Everyone put on steel pots when combat starts.  

      Hel   ARM Prot
                                                Vests Mask
                    A    +1 22 28
                    B 19  19  30
                    C  0   0    0
    HHC  0  0  0  

Letter from & to ML    

12 Aug - 54th malaria pill. Quiet nite - R stand down. A Co. RIF’d rubber east of  airstrip. B Co. OPCON D. C Co. opened road, arrived NDP 1710.

Machetes, pioneer tools
Cracked fuel cells - excess speed
No mail   

13 Aug Quiet nite. C Co. dismounted sweep alongside rubber SE then circle back through Rubber. R block. B Co. OPCON D. A Co. on road. Neg results. B Co. has 6 wounded by command det claymore vic. Base of Nui Ba Din. Letter from & to ML

Here is a remembrance of the claymore incident posted 8 December 2003 by “Butch” Sincock, the on-site commander: 

“My  one "up close and personal" encounter with Nui Ba Den was in mid-August  '68. We were ordered to dismount, move up to the mountain and start  climbing. We moved through a banana grove along a trail that led to the  base. Right at the base we found a clearing with a small campfire still  burning and a pot of boiling water propped up on a couple of rocks above it. Bad sign!   

Another  platoon moved up into the clearing. I went up with my RTO just to look  around. Got a bad feeling and thought we ought to return to the platoon.  As we got back to the platoon (on the right flank) I could look up and  see part of the clearing above us. At that instant they blew a huge  Claymore on the platoon searching the clearing and then opened up with AKs. The other  platoon pulled back, but left one of their guys up there. I took part of  my platoon back up and got him out, but he died en route to TNBC. A  number of the guys in the other platoon got peppered with pieces of the  Claymore. The platoon leader, Dave Blanchard, had a pocket bible in his  pants pocket that stopped a huge piece of metal that might have otherwise done a lot of damage.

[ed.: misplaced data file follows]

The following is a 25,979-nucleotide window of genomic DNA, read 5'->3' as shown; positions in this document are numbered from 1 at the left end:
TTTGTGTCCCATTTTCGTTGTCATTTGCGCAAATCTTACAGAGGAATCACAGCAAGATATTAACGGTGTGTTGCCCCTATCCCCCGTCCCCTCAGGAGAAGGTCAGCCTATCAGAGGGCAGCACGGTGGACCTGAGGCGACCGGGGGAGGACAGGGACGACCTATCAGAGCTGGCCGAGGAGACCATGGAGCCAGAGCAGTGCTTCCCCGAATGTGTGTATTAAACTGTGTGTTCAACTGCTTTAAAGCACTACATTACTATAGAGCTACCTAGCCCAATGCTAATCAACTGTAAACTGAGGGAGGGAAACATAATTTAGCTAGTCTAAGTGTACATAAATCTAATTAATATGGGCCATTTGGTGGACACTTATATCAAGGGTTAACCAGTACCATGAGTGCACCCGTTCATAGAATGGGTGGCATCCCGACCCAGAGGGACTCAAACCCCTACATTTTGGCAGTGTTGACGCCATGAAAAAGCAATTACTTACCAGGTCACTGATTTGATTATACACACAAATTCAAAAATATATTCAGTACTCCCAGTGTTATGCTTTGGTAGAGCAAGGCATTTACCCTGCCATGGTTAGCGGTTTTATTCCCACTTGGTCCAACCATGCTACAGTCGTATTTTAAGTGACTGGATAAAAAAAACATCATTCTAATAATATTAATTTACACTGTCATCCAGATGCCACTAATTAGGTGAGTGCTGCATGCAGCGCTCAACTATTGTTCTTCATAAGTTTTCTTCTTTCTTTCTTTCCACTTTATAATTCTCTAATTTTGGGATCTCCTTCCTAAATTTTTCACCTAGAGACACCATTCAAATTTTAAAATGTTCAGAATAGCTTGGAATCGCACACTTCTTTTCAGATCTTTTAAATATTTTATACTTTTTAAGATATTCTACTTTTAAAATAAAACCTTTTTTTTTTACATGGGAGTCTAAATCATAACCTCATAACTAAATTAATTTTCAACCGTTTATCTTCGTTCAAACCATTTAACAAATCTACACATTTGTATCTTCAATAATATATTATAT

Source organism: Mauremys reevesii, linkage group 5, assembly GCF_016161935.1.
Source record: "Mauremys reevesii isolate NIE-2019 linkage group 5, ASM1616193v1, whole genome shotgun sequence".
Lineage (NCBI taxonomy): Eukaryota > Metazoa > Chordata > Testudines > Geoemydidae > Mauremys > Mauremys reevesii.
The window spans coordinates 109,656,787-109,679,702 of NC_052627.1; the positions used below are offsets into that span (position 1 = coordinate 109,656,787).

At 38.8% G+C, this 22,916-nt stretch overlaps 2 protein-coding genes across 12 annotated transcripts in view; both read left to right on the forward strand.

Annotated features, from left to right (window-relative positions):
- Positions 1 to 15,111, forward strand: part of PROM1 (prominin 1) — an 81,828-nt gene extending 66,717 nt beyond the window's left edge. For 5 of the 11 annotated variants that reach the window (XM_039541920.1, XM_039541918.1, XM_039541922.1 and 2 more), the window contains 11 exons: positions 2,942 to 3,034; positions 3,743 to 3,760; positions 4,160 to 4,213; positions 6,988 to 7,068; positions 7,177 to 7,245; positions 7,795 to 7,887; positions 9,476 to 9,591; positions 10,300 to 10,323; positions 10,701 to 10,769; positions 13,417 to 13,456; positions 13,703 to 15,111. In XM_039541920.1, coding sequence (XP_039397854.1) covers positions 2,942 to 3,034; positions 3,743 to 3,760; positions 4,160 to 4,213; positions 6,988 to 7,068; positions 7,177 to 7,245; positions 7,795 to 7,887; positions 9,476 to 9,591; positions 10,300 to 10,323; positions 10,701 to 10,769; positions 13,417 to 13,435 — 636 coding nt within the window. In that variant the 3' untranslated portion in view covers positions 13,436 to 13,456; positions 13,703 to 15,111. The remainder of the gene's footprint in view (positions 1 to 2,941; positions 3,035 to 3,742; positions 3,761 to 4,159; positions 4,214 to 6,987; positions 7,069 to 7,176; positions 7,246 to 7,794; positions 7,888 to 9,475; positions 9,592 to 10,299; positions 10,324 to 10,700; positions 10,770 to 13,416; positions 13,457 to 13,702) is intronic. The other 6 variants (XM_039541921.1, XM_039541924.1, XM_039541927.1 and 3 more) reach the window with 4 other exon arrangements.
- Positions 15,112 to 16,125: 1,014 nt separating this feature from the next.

One  of the wounded was the soldier we went back up to pull out after the  Claymore went off. We couldn't get a Dust off, so, as I recall, you  landed in your LOH, the Arty FO got out, we put the WIA in the back and  you flew him to TNBC. I was told later that he died en route. He was  from West Virginia and the guys all called him "Pappy" because he was about the oldest guy in the company at  26.”   

                 Gone But Always Remembered
         From the 4/23 KIA list
              CPL James Arnold Lisenby, B Co.

Vol 2 No. 34            TROPIC LIGHTNING NEWS            August 28, 1967  

Wounded Priest Found Praying For War’s End

1st  BDE - The Viet Cong showed no respect for the sanctuary of a temple  when they shot a Buddhist priest praying for an end to the fighting.
    The 4th Battalion (Mechanized), 23d Infantry, commanded by Lieutenant Colonel Clifford C.  Neilson of Mobile, Ala., was pushing the enemy out of a village 14 miles  southwest of Tay Ninh near Go Dau Ha.  The Tomahawks cautiously  approached a Buddhist temple which miraculously seemed unmarked by the  scourge of battle.
   Specialist 4 Engle B. Smith, a senior medic  from Pensacola, Fla., entered the temple and noticed a priest poised in the position of prayer.  “His snow white  habit was smeared with blood, but yet he continued to pray,” stated  Smith.
   Through an interpreter it was discovered that the priest  was shot twice in the arm while he was kneeling and praying for an end  to the bloody battle raging outside.
   The 1st Brigade medic applied  first aid to the priest’s wounds and carefully carried him off to a helicopter landing zone where  he was evacuated to a military hospital for further treatment. 

Cliff Neilson
Mohawk 6
May-Nov 1968
Illegitimi nil carborundum